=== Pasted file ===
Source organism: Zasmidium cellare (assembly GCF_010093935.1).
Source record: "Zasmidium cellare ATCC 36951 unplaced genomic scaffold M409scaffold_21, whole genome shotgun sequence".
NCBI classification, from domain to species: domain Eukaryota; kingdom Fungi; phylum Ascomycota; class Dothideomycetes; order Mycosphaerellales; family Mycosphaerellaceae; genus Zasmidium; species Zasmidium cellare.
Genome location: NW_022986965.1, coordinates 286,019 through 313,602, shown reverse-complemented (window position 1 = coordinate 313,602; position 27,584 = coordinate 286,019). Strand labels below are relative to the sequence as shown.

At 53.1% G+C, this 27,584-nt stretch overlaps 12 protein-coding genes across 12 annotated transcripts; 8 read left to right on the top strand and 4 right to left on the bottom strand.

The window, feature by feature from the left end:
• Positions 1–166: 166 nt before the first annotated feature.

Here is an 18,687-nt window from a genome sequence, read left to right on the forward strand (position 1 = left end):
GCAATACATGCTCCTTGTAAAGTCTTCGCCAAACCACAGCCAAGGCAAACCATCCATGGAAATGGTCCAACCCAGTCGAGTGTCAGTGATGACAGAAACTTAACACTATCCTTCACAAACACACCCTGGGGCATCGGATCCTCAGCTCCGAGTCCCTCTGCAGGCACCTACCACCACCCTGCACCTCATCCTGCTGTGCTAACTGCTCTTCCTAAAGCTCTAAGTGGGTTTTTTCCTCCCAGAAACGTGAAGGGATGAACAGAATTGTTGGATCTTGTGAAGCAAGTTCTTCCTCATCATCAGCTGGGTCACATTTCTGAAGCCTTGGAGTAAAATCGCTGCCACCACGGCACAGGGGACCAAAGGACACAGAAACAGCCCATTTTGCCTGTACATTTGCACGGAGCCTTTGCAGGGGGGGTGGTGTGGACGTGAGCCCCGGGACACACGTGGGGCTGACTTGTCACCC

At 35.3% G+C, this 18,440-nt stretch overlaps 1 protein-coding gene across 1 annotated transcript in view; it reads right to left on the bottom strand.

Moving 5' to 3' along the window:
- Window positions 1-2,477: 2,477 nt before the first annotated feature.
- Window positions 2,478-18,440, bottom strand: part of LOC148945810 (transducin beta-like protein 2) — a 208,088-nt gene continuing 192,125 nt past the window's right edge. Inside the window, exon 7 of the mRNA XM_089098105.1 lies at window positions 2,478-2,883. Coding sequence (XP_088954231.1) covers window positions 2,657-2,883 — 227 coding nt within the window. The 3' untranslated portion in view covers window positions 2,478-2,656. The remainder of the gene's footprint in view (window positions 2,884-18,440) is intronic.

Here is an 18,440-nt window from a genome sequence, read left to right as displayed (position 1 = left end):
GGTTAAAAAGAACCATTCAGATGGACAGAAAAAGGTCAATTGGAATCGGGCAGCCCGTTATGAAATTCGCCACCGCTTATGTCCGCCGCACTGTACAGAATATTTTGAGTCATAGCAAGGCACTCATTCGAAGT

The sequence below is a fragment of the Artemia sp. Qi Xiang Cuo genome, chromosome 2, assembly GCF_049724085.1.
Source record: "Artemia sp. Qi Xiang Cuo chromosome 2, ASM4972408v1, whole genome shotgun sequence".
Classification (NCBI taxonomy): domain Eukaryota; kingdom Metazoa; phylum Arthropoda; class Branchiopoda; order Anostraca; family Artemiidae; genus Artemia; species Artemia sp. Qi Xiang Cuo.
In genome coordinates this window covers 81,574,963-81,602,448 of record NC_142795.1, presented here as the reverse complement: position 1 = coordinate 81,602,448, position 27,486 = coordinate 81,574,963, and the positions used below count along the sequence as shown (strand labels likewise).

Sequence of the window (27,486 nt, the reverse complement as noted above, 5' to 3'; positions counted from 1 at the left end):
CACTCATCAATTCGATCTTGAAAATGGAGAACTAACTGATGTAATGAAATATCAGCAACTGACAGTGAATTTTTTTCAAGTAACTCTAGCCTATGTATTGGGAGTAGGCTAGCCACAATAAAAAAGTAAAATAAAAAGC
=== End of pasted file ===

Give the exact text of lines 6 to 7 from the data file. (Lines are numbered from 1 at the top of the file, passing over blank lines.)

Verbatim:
The window, feature by feature from the left end:
• Positions 1–166: 166 nt before the first annotated feature.